I could add a lot more, but I want to leave it up to you to decide where to take the conversation from here!

      – Dyami Millarson

      Liked by 2 people

    • Hi rawgod,

      I appreciate not only your predicament of having only the one language to gauge the world, but also your sincere effort to recognize and even transcend what you have come to know very well the limits of your own mother tongue. Nevertheless, I would like you to also count your own blessings to the extent that if or since you happen to know only one language, and given that you seem to have an insatiable appetite to learn about many things, then it would have been far better and practical for you to possess a decent command in one of the lingua francas than in one of the minority, obscure and/or dying languages. Otherwise, you would not have been at all able to conduct online and offline conversations and learnings in the manner that you have been.

      As for homophones such as rain, rein and reign, the considerations can be more complex and nuanced than that which you have mentioned. Please read my discussion of “rein” and “reign” in the post https://soundeagle.wordpress.com/2012/09/05/soundeagle-in-art-and-poetry/

      Liked by 1 person

    • Hi Dyami Millarson, Ken Ho and rawgod,

      I particularly like your summary as follows:

      Practically all human tribes and clans developed their own language. These languages are complex puzzles that provide the pieces to create a picture of reality. Languages contain data that help us get an idea about what our ancestors experienced and it also helps us understand what we could potentially experience (hypothetically speaking) as well as how we could efficiently describe our current, past or future experiences. Therefore, all indigenous languages provide us with the pieces we need in order to know the range of experiences that the ancestors of a particular group of people regularly experienced. As we may assume that each language is a simulated reality that is an intentional copy of observed reality, we can safely assume that the language of a tribe or clan – whilst languages do usually not appear overnight but build on many generations of observed reality of immediate experience – is an accurate display of the puzzle of the historical reality that a certain people lived in. Said in a simpler way, a tribal language reflects the environment in which a tribe lived; or said in the simplest way, a language is a people’s memories of experiences a.k.a. history.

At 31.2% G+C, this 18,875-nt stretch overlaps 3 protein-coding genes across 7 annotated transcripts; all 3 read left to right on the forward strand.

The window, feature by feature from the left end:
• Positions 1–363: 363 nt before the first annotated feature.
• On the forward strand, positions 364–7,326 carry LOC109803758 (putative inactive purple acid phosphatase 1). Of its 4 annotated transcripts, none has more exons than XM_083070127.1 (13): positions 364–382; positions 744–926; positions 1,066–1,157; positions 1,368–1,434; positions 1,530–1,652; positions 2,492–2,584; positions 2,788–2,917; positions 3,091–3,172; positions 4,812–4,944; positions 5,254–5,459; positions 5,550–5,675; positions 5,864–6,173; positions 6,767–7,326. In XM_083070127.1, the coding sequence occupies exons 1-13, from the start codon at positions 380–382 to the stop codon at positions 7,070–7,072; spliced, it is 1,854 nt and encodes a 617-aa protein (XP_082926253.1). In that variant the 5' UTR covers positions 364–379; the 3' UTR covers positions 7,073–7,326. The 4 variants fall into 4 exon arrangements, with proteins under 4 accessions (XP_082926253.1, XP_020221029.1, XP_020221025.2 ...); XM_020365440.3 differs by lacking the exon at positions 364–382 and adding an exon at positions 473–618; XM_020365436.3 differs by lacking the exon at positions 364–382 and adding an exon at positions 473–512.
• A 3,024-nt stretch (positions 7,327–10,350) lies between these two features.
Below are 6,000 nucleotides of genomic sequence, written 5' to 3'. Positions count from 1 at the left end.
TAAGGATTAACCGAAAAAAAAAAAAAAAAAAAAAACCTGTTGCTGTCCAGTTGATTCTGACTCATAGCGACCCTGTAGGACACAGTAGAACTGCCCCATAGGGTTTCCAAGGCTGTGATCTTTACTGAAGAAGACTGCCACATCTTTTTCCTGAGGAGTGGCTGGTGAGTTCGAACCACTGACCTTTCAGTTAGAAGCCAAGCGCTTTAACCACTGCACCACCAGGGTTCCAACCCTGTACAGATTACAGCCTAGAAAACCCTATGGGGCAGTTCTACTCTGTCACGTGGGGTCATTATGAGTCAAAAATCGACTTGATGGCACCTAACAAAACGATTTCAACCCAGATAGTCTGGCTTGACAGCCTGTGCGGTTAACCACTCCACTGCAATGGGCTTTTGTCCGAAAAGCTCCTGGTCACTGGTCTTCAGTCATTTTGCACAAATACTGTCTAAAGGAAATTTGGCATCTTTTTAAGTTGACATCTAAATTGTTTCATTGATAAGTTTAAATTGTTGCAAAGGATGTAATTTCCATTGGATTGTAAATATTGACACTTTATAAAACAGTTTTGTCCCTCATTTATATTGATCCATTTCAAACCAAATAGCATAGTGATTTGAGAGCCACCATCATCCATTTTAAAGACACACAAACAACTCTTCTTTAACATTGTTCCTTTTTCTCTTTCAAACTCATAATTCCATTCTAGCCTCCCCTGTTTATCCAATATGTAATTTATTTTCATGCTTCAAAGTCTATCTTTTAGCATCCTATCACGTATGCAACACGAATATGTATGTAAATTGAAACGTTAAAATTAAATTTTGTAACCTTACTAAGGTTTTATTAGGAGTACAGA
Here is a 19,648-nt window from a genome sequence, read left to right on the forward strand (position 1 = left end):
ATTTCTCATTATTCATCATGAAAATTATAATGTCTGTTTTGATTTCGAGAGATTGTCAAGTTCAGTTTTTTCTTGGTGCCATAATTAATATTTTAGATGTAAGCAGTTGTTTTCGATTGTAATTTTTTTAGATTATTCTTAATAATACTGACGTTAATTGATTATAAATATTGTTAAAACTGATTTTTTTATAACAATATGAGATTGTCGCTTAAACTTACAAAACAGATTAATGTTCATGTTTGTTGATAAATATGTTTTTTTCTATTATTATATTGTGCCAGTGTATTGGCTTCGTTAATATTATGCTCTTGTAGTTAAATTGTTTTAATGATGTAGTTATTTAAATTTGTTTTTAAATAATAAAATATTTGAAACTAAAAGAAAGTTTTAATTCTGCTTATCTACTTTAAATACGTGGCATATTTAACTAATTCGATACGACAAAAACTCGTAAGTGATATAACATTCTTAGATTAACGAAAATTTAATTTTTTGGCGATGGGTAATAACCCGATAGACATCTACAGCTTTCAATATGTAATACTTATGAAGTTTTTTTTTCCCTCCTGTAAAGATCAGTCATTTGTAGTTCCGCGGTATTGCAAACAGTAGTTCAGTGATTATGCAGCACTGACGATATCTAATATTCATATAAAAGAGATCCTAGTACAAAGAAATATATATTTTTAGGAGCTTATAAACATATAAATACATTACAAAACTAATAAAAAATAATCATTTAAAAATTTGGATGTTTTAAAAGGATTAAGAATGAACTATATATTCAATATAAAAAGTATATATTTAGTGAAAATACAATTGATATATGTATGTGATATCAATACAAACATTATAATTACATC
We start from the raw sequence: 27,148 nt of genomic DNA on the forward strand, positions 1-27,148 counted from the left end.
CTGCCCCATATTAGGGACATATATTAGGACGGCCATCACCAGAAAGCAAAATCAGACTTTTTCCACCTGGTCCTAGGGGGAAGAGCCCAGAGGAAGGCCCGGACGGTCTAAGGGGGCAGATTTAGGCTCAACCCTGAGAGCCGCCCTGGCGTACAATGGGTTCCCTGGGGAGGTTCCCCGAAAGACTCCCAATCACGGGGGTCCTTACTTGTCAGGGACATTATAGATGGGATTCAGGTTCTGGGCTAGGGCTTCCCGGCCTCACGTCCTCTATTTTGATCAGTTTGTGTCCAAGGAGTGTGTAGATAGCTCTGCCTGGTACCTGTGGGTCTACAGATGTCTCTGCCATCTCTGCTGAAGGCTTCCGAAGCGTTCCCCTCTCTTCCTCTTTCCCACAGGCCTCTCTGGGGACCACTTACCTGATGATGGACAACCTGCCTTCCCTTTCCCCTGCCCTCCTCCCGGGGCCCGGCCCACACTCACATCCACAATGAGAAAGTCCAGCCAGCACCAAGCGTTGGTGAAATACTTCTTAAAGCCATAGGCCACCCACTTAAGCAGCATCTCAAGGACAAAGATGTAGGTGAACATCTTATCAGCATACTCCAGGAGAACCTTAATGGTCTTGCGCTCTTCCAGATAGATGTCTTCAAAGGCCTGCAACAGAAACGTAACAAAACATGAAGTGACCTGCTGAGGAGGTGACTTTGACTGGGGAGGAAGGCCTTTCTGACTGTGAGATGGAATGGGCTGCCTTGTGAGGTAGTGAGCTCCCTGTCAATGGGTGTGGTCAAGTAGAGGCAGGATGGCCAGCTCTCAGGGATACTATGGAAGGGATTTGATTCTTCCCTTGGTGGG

I also agree with you that “Languages offer you a kind of ‘uncensored’ or ‘unprocessed’ version of history that practically no history book would ever tell you; the way in which languages tell you about history is so much more chaotic, yet so much more informative on so many levels.” Whilst different languages have many similarities (and differences) in syntaxes and grammars, it is very true that they possess very different “sound and feel” as well as “cosmologies”, so to speak, even as/if we take into account the subjective or elastic nature of the meanings and imports of words. In addition, when one adds or super(im)poses linguistic/cultural variations and idiosyncrasies, the results can be unexpected and contingent.

      Unfortunately, many languages are (or in danger of) going extinct as we speak.

      When I was in the social science department (inclusive of anthropology, sociology, criminology and archaeology) of one of my former universities, I voluntarily audited some of Dr John Bradley’s classes to learn the Yanyuwa language, which has been regarded as one of the Ngarna languages of the larger Pama–Nyungan language family. The language belongs to the Yanyuwa people are an Indigenous Australian people of the Northern Territory who reside in the coastal region around the Sir Edward Pellew Group of Islands in the southern Gulf of Carpentaria. In some respects, the language is more complex than English to learn. According to a passage from Wikipedia which also mentions Dr Bradley:

      Many Yanyuwa have also been bilingual in the Garrwa language.[1] The retention of their language as with Garrwa has been attributed to the relative disinterest of colonizing whites in the lands both of these tribes traditionally inhabited.[2] Taking as his starting point an observation by Edward Sapir concerning the Yahi dialect of Yana, who considered the gendered distinction in language use between Yanna men and women as very rare, or not as pervasive as in this dialect, John Bradley showed that in Yanyuwa, the differentiation was at least as structurally thorough as in Yahi. The gendered linguistic difference between liyi-wulu-wu (speech for men) and liyi nhanawaya-wu (speech for women) affected noun classes, verbs and pronouns, and in their creation stories, this distinction was maintained by male and female spirits. Raised predominantly by the women, boys spoke the women’s dialect until initiation, whereupon they were obliged by custom not to speak as if they had breasts and vaginas.[3] Neighbouring tribes, speakers of Marra, Garrwa and Gurdanji consider Yanyuwa difficult precisely for this gendered difference in grammar, whereas the Yanyuwa, conversely, have no difficulty in mastering the latter languages.[4] Two exceptions exist, in ribald talk, and in certain songline cycles where male figures use female speech, though the reason is not known.[5] Bradley’s conclusion is:

      The reasons as to why two distinct dialects for female and male speakers developed are lost in time., This feature has however served to make Yanyuwa a language unique within Aboriginal Australia, if not the world.[6]

      In any case, both my late mother and I have been multilingual and multicultural, as discussed in certain sections of my latest post published at https://soundeagle.wordpress.com/2019/08/31/khai-khim-for-always-and-beyond-goodbye/